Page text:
I've made the decision to stop producing DVD versions of my courses. What's left of my inventory is being sold off at a sizable discount until it's gone.
I have never liked the process of putting a course on DVD, but holding a finished DVD brings a tangible feeling of accomplishment. Much of what I create is digital, just bits on a disk producing moving pictures on a screen. But a DVD is a physical object that can be felt.
So although I've never enjoyed making DVDs, I have enjoyed the feeling of opening the first box of DVDs for a new course. It's like seeing my work reflected back at me in a way that bits on a disk could never do.
I've had the great pleasure of opening that first box of DVDs over 30 times in the past 9 years. But after 9 years of making and selling DVDs, it's time to say goodbye.
Last April I introduced the TXBA Locals program, and over the past year I've added features like Slow Motion, Instant Loops, and Video Zoom to the Pro Player. Predictably, membership has become the preferred way of spending money here at TXBA.
As the Locals Program has grown, DVD sales have dropped through the floor. This is a normal side-effect, and something I anticipated.
Simply put: more and more people are choosing to join the Locals, fewer people are choosing to buy courses, and fewer still are choosing to buy courses on DVD.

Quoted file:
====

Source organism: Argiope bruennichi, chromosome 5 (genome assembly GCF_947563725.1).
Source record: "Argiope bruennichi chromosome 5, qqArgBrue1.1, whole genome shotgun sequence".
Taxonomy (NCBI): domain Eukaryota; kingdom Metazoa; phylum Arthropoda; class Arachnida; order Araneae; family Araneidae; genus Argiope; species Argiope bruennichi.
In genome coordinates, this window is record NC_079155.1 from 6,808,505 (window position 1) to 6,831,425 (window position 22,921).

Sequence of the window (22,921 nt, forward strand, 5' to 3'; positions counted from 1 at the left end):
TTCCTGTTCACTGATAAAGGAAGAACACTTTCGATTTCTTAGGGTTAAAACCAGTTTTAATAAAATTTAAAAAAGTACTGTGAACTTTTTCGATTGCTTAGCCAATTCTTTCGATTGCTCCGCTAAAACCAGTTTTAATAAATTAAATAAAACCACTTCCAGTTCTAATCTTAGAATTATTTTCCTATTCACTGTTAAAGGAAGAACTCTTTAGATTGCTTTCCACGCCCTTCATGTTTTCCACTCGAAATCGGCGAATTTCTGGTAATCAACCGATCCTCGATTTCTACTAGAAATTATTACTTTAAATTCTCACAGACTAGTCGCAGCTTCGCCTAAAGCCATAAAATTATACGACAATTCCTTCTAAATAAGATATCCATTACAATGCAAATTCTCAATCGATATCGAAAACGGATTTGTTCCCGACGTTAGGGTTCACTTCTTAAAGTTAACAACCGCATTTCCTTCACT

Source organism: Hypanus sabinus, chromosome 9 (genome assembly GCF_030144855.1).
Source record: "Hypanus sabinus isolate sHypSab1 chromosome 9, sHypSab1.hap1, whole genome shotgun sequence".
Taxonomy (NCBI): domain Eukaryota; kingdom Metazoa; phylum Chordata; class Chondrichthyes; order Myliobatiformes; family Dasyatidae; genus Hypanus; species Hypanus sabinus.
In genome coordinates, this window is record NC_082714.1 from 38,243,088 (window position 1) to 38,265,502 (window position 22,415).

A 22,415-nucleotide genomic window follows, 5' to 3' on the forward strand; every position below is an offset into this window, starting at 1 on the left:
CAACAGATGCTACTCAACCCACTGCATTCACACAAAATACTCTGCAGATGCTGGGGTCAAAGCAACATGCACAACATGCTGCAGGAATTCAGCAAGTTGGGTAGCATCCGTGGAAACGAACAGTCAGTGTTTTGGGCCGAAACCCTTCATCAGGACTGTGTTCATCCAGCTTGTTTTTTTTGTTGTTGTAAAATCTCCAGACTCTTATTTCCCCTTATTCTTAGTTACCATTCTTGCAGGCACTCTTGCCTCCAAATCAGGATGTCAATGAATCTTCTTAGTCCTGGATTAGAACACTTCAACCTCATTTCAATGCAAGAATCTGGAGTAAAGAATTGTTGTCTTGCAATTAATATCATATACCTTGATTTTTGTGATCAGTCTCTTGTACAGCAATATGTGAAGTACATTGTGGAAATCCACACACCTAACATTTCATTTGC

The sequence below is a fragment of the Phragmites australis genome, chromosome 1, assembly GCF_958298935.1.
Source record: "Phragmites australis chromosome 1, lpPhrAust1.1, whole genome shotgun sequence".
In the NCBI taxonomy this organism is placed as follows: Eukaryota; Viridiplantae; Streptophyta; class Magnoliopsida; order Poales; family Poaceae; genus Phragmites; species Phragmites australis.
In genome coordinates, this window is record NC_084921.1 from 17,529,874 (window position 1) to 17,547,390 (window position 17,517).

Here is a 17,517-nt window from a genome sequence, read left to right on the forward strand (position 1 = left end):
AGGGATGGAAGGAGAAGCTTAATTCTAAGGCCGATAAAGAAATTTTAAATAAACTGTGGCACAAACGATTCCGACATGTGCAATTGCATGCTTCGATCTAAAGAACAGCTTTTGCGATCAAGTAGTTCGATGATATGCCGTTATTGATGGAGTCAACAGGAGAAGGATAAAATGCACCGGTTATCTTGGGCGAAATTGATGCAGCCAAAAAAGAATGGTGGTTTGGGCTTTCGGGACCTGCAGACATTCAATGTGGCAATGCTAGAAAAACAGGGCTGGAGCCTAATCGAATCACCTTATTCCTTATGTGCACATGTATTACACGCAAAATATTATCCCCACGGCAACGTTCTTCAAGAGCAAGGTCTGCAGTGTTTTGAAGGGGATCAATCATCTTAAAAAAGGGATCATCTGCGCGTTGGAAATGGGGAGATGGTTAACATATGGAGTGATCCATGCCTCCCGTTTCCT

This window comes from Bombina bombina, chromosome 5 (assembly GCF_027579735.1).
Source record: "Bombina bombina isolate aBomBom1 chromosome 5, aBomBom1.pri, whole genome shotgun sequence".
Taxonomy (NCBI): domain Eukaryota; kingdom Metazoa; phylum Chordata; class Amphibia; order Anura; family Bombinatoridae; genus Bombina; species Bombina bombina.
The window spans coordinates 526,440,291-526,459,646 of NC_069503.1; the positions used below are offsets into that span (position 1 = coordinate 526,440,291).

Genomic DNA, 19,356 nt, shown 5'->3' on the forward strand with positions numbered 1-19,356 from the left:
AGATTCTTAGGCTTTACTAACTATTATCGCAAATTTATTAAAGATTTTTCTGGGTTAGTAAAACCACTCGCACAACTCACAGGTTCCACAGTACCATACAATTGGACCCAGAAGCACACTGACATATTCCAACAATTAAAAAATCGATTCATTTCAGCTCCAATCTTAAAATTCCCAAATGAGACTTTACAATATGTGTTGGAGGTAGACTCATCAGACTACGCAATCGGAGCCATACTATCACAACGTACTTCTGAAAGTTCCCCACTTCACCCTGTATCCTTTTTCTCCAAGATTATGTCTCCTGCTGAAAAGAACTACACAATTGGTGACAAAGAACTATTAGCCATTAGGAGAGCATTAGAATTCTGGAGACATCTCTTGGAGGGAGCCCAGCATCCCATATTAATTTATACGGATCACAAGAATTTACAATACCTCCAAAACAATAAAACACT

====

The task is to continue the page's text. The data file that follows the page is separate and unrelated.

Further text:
Before launching the TXBA Locals program, 100% of my revenue came from selling courses, and 33% of that came from DVD sales. That's was a large enough percentage Since launching one year ago, the TXBA Locals program has grown to about 60% of my total revenue. DVD sales, on the other hand, have dropped to only 20% of course sales.
For those of you keeping score at home, that means that DVDs account for only 20% of 40% of my total revenue, or more simply: less than 10%.
Why does this matter? It matters because DVDs have big upfront costs. They have to be purchased in large quantities regardless of how long it takes to sell them. Inventory that sells slowly is like taking piles of money and sitting it on a warehouse shelf. It's already spent, but unusable.
With over 35 different DVD titles to keep in stock, this adds up quickly.
A popular course (like Essential Fretboard) used to sell through 100 units in about 6-9 months. At the current pace, those same 100 units would take over 2 years to sell though. Less popular courses would sit for even longer.
It's hard to justify the extra work and money it takes to keep DVDs in stock when they're selling so slowly.
Starting today, all DVDs are 30% off. They are all listed on the DVD Clearance page.
If you're comparing prices, you'll notice that the DVDs are now considerably less than the corresponding downloads. That is not an accident. I want to sell these as quickly as possible so I can focus on other things.
So if you're thinking about buying downloads, consider DVDs instead. You'll get a lower price, you'll still get all the downloads, and I'll get rid of my DVD inventory faster. We both win :-)
If sales slow down, I'll discount them further, and will continue discounting them until they're all sold. Should you wait? You can, but you might miss your chance if you do.